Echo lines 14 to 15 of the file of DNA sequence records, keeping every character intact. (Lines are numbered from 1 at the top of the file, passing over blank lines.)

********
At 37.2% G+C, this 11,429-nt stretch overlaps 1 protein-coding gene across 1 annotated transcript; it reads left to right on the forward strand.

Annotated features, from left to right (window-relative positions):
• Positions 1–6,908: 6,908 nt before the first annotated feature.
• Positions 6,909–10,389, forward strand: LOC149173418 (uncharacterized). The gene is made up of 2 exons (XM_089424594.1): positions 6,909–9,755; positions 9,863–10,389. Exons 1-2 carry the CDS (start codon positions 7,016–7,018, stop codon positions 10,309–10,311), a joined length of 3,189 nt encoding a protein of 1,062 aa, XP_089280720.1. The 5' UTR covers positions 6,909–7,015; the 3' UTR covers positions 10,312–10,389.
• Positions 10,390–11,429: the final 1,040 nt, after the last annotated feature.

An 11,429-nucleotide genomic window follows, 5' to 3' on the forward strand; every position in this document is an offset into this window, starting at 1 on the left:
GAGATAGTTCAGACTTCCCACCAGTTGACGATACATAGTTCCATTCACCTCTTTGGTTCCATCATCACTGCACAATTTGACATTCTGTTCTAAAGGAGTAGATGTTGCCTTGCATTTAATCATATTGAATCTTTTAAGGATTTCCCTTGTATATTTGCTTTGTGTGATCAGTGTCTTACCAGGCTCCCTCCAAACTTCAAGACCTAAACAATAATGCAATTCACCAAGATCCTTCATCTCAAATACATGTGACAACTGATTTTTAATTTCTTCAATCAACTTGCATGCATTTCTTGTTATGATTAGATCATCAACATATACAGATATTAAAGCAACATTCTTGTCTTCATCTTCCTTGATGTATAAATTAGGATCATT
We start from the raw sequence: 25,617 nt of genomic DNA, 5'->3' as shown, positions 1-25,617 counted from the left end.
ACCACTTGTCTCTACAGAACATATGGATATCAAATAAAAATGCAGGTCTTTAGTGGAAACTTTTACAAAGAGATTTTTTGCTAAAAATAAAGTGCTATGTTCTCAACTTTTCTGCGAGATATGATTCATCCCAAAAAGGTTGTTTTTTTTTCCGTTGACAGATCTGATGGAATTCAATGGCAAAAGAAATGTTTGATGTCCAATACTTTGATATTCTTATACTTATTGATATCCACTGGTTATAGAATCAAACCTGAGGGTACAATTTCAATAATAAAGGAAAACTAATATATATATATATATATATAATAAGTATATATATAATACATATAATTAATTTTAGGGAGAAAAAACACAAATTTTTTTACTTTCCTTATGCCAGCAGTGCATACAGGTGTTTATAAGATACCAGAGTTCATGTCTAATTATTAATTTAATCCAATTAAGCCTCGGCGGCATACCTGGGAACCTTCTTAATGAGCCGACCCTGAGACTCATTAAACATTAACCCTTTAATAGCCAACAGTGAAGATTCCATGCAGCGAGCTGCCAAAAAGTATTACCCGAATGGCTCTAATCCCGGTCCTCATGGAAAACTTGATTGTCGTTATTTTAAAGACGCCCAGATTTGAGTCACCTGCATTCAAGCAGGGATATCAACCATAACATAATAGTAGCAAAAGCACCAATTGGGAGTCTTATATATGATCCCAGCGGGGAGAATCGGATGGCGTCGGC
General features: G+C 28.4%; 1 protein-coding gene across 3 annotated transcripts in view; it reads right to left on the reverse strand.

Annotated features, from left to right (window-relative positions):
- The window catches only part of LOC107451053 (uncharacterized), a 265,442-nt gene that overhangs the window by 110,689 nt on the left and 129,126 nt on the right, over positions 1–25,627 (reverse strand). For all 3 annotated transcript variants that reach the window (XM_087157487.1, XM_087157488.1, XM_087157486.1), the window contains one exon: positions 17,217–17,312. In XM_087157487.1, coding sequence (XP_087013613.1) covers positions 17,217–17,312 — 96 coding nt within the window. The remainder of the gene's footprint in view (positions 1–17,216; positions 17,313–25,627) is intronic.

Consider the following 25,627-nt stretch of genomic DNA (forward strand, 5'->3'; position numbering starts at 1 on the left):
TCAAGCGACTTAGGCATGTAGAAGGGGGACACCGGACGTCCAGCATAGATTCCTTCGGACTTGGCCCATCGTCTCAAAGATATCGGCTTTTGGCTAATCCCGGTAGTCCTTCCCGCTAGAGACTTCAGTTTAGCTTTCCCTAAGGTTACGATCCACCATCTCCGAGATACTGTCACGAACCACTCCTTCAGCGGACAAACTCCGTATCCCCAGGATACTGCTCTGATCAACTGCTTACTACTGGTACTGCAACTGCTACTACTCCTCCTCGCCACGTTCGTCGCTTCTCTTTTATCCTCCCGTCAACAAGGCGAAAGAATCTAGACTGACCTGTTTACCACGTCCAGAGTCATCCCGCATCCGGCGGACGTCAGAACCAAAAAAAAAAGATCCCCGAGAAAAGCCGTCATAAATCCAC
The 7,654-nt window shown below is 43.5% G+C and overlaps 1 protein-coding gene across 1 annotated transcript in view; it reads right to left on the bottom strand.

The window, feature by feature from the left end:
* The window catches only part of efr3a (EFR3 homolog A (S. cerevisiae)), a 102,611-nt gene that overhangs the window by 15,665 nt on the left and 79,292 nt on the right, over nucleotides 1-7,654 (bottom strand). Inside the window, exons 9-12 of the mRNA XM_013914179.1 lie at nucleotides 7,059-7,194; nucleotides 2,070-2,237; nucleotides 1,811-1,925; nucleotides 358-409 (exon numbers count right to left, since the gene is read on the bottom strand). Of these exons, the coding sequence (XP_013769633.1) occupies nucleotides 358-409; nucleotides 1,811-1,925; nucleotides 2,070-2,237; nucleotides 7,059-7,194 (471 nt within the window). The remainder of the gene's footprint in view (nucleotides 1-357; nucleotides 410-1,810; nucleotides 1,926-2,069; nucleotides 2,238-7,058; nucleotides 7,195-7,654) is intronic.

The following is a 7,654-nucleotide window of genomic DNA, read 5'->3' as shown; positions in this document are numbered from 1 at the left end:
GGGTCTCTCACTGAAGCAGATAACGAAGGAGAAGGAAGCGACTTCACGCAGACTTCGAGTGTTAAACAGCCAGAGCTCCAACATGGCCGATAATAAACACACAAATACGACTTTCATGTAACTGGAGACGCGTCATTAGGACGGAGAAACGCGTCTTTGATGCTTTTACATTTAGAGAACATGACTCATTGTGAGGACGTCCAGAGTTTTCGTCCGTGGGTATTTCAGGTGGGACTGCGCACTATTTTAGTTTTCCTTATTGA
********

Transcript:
TCAAGCGACTTAGGCATGTAGAAGGGGGACACCGGACGTCCAGCATAGATTCCTTCGGACTTGGCCCATCGTCTCAAAGATATCGGCTTTTGGCTAATCCCGGTAGTCCTTCCCGCTAGAGACTTCAGTTTAGCTTTCCCTAAGGTTACGATCCACCATCTCCGAGATACTGTCACGAACCACTCCTTCAGCGGACAAACTCCGTATCCCCAGGATACTGCTCTGATCAACTGCTTACTACTGGTACTGCAACTGCTACTACTCCTCCTCGCCACGTTCGTCGCTTCTCTTTTATCCTCCCGTCAACAAGGCGAAAGAATCTAGACTGACCTGTTTACCACGTCCAGAGTCATCCCGCATCCGGCGGACGTCAGAACCAAAAAAAAAAGATCCCCGAGAAAAGCCGTCATAAATCCAC
The 7,654-nt window shown below is 43.5% G+C and overlaps 1 protein-coding gene across 1 annotated transcript in view; it reads right to left on the bottom strand.